Wednesday, July 1, 2015

The witty, dapper Mr. Hay

John Milton Hay, one of the US’s less well-remembered political heroes, died 110 years ago today. As Secretary of State under President McKinley and Theodore Roosevelt, he engineered the Open Door Policy, which kept China open to trade with all countries on an equal basis; and he played a very significant role in preparing the diplomatic treaties which allowed for construction of the Panama Canal. Although these achievements came late in life after spending the best part of three decades away from front-line politics, he had, as a young man, been taken on as an aide by President Abraham Lincoln, and had lived in the White House. During that time he kept a diary which has proved invaluable to Lincoln’s biographers.

Hay was born in 1838 in Salem, Indiana, into an anti-slavery family. In 1849 he moved to Illinois to live with his uncle, Milton Hay - a friend of Springfield attorney Abraham Lincoln. From the age of 13, John went to live with his grandparents in Springifield, where he attended Illinois State University for a while, before moving on to study at Brown University, Rhode Island. After graduating, he went to work as a law clerk in his uncle’s firm, by then in Springfield next door to Lincoln’s firm. He was admitted to the bar early in 1861. When, a few weeks later, Lincoln took office as president in 1861, he took Hay with him to the White House, largely on the recommendation of John George Nicolay (who had served as Lincoln’s private secretary for the election campaign).

Nicolay and Hay then both acted as Lincoln’s personal assistants - Hay travelling often during the Civil War on Lincoln’s business. Biographers say that after the death of his own son in 1862, Lincoln grew very attached to Hay, and Hay, likewise, saw Lincoln as a father figure and a very great man. Following Lincoln’s re-election at the end of 1864 and shortly before his assassination, he appointed Hay and Nicolay to roles in the US delegation in Paris, which they took up in 1865. Hay’s job did not last long, but he got another, temporary, diplomatic post in Vienna, and then one in Madrid. While in Spain he wrote articles for magazine that he later published in book form - Castilian Days. Indeed, he would go on to write much in his life, including novels and poetry.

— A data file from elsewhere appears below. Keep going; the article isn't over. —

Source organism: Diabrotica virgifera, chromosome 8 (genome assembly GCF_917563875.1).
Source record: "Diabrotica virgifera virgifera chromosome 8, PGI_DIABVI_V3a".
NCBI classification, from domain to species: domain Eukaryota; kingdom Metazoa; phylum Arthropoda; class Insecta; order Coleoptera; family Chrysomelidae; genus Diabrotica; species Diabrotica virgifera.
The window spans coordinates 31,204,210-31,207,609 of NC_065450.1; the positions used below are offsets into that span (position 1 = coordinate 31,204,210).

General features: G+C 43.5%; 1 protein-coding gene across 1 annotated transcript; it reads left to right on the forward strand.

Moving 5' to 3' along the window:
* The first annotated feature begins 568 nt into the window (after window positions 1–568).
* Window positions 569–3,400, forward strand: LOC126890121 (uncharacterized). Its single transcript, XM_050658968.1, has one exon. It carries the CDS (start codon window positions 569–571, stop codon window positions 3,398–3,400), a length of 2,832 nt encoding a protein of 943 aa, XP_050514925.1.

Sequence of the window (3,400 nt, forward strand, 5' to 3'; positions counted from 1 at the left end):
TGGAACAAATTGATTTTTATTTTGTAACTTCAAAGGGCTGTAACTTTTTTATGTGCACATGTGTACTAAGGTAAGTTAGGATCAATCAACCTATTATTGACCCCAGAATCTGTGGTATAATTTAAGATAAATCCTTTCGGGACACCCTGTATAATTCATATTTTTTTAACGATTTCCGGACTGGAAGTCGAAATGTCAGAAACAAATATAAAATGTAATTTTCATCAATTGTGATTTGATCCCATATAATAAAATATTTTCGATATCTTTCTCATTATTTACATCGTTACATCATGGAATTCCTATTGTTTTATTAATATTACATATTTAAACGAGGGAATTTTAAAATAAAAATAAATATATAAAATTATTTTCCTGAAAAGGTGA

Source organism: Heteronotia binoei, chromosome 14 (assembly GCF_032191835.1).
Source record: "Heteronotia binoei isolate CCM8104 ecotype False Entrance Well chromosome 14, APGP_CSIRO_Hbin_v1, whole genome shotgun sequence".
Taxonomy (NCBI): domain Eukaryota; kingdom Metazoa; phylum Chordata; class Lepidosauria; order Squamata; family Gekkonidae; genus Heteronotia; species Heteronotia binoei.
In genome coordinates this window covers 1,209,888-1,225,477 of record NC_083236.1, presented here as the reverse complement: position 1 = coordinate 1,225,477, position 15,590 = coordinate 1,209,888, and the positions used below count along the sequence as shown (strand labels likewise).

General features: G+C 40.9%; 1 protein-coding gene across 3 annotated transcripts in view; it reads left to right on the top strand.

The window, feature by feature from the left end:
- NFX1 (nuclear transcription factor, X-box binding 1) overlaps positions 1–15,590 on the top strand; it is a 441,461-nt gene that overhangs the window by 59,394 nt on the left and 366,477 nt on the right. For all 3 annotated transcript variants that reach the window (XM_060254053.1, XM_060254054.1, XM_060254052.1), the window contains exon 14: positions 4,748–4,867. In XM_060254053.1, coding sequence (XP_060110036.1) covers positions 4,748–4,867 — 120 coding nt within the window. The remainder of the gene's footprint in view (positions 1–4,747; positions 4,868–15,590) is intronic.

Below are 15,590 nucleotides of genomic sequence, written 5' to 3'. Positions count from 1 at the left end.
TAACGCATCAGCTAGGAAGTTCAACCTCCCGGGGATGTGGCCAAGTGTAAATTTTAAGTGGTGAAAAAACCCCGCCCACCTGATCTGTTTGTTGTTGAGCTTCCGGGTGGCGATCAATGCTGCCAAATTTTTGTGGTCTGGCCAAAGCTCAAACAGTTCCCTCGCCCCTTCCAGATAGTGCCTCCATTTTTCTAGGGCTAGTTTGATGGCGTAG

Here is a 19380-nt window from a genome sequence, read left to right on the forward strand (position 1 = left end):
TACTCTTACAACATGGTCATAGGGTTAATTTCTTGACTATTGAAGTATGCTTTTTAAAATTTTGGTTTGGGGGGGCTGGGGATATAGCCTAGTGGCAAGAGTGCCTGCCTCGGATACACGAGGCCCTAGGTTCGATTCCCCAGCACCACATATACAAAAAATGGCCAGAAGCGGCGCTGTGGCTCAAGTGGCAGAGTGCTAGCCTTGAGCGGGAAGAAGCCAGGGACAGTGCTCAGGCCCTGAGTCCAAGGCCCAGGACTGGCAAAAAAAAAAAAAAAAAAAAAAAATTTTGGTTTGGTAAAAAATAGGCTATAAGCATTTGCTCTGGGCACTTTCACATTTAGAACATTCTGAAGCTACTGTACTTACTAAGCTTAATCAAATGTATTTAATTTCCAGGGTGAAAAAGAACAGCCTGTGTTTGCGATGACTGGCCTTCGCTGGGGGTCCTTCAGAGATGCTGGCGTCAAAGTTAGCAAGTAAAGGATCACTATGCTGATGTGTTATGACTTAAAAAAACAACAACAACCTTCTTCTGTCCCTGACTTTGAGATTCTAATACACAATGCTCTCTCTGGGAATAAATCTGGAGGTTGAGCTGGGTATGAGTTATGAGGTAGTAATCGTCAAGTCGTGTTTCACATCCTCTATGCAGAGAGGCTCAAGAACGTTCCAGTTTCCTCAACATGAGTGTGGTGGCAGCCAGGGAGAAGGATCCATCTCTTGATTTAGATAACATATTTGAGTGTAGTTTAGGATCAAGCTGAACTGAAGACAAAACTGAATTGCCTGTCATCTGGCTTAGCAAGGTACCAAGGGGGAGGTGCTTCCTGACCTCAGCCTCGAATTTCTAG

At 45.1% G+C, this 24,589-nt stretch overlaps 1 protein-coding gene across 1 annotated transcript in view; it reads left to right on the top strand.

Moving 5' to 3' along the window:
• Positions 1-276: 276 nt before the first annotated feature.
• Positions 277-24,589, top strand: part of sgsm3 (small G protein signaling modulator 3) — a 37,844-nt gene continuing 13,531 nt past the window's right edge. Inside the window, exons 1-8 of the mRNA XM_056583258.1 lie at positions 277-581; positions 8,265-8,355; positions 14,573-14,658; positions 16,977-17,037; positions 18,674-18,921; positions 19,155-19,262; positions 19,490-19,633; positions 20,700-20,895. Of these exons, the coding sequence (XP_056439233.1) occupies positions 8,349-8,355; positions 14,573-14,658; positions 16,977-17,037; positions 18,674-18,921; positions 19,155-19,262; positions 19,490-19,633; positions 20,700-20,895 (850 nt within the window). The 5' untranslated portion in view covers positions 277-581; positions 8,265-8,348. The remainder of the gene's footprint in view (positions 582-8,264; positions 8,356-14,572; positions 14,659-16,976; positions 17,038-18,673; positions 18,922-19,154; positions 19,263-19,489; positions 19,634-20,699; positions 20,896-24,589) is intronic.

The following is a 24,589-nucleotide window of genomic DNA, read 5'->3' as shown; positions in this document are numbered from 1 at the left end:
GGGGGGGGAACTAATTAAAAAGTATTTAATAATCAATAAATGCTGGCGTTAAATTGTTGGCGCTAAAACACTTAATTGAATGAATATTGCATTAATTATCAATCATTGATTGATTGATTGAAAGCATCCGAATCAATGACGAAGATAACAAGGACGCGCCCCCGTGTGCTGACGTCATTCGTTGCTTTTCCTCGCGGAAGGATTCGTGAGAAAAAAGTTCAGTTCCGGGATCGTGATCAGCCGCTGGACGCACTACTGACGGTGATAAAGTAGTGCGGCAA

After having failed to secure a significant political posting, Hay turned to journalism, and, in 1870, he joined the staff of the New-York Tribune. In 1874, he married Clara, daughter of the multimillionaire, Amasa Stone. He and Clara eventually went to live in a newly-built mansion next door to Stone in Cleveland. Hay helped manage Stone’s investments, and even took over running his empire when a rail disaster related to his businesses led Stone to recuperate in Europe. Hay and Clara had four children.

Between 1879 and 1881, Hay served as Assistant Secretary of State. Thereafter, though, he did not return to public office till the late 1890s. Amasa Stone’s suicide in 1883, left the Hays very wealthy. They commissioned a house to be built in Washington, facing the White House; and most years they travelled in Europe for several months. Hay worked consistently (with Nicolay) on a 10-volume biography of Lincoln, published in 1890; and regularly helped campaign for the Republican party. When his friend William McKinley was elected President, Hay was named Ambassador to Great Britain. He stayed in that post two years before being appointed Secretary of State, an office he held from 1898 under Presidents McKinley and Theodore Roosevelt.

Hay’s most significant political achievement, biographers say, is the so-called Open Door Policy. Having persuaded McKinley that the US should champion equal trading rights in China, Hay sent similar diplomatic notes to six interested nations setting forth this proposition, designed to counter the trend toward divisive spheres of influence in the Orient. During the Boxer Rebellion, he proposed that all nations cooperate to preserve China’s territorial and administrative integrity. By negotiating the Hay–Pauncefote Treaty (with the UK) and treaties with other countries, Hay cleared the way for the US to build the Panama Canal; subsequently, he also assisted Roosevelt in negotiating Panama’s independence.